Another turning point had already been reached. On 26 July 1874 Jimmy had wed Miss Emma Elizabeth Williams, daughter of John Williams 'publisher', and they were on their way to their first child. They were to have two sons: Albert John Joseph (b 77 Crampton Street 27 May 1875; d Thundersley 24 May 1955) and Charles Leigh (b 14 Nelson Square, Southwark 1877; d Edmonton, 9 May 1937) in the brief time that their marriage lasted.
After The Creation, Jimmy seems largely to have been heard in local concerts -- Kelvedon, Brentwood, Grays etc -- singing in cantatas such as The Wreck of the Hesperus, The Merrie Men of Sherwood Forest, The Fairy Ring, The Rose Maiden, or in part-music with Henry Leslie's choir, until his change in life came.
He abandoned wife and children and headed off to tour as chorister and understudy with D'Oyly Carte. Understudy to the tenor? Oh no. The days of 'If with all your hearts' were gone for ever. He was cover to the comedy players.
David details: 'He joined Mr. D'Oyly Carte's Opera Company "B" in October 1880, appearing in the chorus of The Pirates of Penzance and playing the small part of Joseph, the page, in the curtain raiser In the Sulks. The Company was redesignated as Company "C" in March 1881, and in December 1881, James filled in for David Fisher Jnr. as Major General Stanley in Pirates.
James's next appearance in a D'Oyly Carte program was from April to December 1882 on tour as Major Murgatroyd with Mr. D'Oyly Carte's No. 1 Patience Company.In February 1883 he joined Carte's No. 2 Patience Company as Reginald Bunthorne and as stage manager.When that Company was disbanded at the end of June 1884, James transferred to Carte's "E" Company, where he toured in Patience and Iolanthe as Bunthorne and the Lord Chancellor until May 1885, while continuing to serve as stage manager. At that point "E" Company gave the first provincial production of The Mikado, with James as Ko-Ko. "E" Company toured with James starring in and stage managing The Mikado exclusively until December 1887, at which point he left the D'Oyly Carte to pursue stage managing on his own'.
The venture he pursued was as co-manager with Ben Wilkinson of a company playing those two sure-fire hits Fun on the Bristol and My Sweetheart. Jimmy of course played Menaggio and Tony Faust, and he and the good supporting company (including a certain Miss Annetta May ex-D'Oyly Carte) got splendid reviews. But not enough money. The venture, which had looked good for years on the no2 road folded in only a few months. Jimmy was in the red, and 'Annie May' (who had been his paramour ever since he had shuffled off Emma) and he were out of a job.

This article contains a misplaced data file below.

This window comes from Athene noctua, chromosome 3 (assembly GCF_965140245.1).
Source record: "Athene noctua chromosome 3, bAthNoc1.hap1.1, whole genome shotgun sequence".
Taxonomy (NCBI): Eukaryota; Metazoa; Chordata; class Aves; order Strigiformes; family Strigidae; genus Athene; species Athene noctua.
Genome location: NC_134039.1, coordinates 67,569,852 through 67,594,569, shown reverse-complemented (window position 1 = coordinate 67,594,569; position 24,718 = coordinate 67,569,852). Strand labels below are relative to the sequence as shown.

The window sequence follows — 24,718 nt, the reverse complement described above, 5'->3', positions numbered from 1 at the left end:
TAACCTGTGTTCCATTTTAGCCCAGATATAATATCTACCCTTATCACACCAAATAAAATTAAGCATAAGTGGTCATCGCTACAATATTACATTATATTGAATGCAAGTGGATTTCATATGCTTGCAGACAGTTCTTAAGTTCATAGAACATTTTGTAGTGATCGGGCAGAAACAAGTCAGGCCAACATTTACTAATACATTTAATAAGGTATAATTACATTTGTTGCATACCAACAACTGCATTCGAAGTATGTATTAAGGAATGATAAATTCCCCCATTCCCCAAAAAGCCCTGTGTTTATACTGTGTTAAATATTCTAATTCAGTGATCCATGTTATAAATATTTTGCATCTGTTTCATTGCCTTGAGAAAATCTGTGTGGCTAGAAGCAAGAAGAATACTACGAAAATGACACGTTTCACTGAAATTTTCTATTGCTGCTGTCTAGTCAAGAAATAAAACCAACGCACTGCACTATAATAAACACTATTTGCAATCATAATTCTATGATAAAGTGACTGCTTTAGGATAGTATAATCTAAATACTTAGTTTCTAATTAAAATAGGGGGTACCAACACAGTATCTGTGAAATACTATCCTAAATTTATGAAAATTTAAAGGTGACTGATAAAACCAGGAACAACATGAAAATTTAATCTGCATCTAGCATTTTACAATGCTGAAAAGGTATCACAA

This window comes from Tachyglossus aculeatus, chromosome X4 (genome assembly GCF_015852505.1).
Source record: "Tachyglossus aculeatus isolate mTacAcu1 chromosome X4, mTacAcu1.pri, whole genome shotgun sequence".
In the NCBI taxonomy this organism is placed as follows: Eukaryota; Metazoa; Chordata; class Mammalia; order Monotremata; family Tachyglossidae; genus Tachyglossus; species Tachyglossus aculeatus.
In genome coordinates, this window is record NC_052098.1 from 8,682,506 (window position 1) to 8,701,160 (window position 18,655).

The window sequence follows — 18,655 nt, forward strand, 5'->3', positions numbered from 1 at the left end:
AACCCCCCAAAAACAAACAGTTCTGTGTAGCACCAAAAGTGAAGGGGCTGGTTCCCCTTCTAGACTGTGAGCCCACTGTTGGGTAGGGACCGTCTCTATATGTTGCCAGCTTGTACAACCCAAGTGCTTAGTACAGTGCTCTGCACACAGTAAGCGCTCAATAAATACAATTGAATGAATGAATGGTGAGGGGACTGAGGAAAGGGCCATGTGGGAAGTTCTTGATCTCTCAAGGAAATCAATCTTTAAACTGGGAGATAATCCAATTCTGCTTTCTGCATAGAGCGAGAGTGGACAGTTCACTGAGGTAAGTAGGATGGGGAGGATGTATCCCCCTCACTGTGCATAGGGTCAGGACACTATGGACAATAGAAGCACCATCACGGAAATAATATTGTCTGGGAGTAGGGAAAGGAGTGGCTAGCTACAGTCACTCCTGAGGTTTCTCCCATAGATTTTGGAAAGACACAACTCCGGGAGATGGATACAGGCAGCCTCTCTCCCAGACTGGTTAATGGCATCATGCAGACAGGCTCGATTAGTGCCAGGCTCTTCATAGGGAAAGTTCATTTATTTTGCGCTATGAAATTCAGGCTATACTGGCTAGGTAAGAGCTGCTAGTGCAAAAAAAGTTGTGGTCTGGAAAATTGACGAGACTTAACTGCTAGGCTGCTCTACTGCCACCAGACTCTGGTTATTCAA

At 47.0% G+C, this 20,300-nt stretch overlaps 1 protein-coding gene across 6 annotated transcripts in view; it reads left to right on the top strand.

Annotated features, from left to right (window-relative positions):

But Jimmy was quality goods, now, as a comic opera lead comedian. He joined Lingard and van Biene's classy company to play Pepita (General Pataquès) and Falka (Brother Pelican) on the 1st-class road, and then was hired by the Carl Rosa Light Opera for Paul Jones. You can read about Paul Jones and his success, within the success of the show, alongside Harry Monkhouse, in my elsewhere books. The London production ran for a year, and was succeeded by Marjorie in which Jimmy and Monkhouse were so successful that the had an extra duet added to their roles, before Jimmy was whisked off to America to direct and to repeat his triumphant Petit Pierre in Paul Jones for the company launched by the (American) original London star, Miss Agnes Huntingdon. Hallen Mostyn was now his oppo, in Monkhouse's role of Bouillabaisse, and the company included such familiar British names as Eric Thorne, Hervet d'Egville and Fanny Wentworth. He stayed on to play Duvet in Captain Thérèse with the company (Annetta was 'a chambermaid', so she was there), before heading home.
In 1893, he appeared as Francis Carnex at the Shaftesbury Theatre in friend Monkhouse's old-fashioned musical La Rosière, and went on tour in Monkhouse's famous pair of comedy hits, Larks and Pat, and in Denham Harrison's Miss Decima troupe, before re-joining the Carte organisation.